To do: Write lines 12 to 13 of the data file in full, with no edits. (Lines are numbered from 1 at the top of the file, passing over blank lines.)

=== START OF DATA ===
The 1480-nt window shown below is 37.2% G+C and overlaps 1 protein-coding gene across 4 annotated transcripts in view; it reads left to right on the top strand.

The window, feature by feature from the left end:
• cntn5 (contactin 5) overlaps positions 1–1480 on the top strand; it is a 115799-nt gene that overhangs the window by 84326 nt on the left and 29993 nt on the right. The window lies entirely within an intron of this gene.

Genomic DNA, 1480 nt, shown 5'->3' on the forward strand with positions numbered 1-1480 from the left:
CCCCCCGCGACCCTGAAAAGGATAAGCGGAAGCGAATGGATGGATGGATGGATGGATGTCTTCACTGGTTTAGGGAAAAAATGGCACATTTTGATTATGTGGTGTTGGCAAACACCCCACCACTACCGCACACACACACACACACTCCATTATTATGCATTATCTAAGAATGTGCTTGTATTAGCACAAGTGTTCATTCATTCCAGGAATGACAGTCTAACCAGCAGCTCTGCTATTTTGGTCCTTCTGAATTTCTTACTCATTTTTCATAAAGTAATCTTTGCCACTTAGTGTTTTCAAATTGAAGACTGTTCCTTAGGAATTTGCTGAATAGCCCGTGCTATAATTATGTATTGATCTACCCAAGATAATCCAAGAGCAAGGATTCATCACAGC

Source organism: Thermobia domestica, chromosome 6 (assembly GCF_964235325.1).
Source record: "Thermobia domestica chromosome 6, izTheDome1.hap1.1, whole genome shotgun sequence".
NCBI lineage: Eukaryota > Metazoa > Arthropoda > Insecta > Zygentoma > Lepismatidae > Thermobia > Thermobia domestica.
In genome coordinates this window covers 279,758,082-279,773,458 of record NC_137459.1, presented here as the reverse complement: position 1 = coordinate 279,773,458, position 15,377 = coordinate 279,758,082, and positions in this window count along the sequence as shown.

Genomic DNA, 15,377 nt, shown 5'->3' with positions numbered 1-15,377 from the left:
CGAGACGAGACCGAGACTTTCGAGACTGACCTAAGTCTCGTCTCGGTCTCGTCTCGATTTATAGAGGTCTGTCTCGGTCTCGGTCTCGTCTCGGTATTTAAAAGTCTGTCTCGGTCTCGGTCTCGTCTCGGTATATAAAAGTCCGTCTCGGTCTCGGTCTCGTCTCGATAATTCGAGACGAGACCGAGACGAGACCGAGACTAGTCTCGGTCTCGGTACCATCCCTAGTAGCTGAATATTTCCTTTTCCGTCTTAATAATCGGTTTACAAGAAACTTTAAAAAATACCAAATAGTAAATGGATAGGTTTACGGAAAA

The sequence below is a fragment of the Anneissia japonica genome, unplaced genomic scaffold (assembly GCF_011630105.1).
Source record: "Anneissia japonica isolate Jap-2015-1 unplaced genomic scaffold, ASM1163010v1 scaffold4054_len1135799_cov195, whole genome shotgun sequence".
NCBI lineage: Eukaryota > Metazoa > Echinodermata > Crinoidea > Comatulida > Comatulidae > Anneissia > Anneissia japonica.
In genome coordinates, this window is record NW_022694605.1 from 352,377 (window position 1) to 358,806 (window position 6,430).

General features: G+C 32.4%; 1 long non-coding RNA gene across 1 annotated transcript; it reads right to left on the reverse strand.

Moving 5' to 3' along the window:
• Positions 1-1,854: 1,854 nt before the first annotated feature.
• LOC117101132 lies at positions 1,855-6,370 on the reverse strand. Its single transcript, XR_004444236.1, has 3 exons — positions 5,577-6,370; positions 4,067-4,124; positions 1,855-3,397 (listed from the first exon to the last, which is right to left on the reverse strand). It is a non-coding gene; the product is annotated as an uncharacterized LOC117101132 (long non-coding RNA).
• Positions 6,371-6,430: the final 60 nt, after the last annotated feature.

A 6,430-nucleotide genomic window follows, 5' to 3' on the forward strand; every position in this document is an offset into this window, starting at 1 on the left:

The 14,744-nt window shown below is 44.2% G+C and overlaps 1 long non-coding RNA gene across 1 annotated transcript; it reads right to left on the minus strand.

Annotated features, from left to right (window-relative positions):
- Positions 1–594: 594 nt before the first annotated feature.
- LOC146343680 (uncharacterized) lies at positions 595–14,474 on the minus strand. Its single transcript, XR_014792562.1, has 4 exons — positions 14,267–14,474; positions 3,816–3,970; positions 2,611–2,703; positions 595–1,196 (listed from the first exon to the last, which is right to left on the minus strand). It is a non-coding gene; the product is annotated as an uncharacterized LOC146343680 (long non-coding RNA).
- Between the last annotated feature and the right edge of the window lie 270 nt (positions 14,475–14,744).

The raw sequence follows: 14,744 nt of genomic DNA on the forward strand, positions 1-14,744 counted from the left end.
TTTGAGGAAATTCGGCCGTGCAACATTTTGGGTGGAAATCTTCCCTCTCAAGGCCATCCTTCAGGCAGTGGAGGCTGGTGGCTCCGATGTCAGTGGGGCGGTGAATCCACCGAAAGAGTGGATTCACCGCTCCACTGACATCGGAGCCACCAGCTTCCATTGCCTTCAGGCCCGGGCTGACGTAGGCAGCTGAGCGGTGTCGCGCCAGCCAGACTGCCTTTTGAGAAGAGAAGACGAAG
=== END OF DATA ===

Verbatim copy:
The sequence below is a fragment of the Anneissia japonica genome, unplaced genomic scaffold (assembly GCF_011630105.1).
Source record: "Anneissia japonica isolate Jap-2015-1 unplaced genomic scaffold, ASM1163010v1 scaffold4054_len1135799_cov195, whole genome shotgun sequence".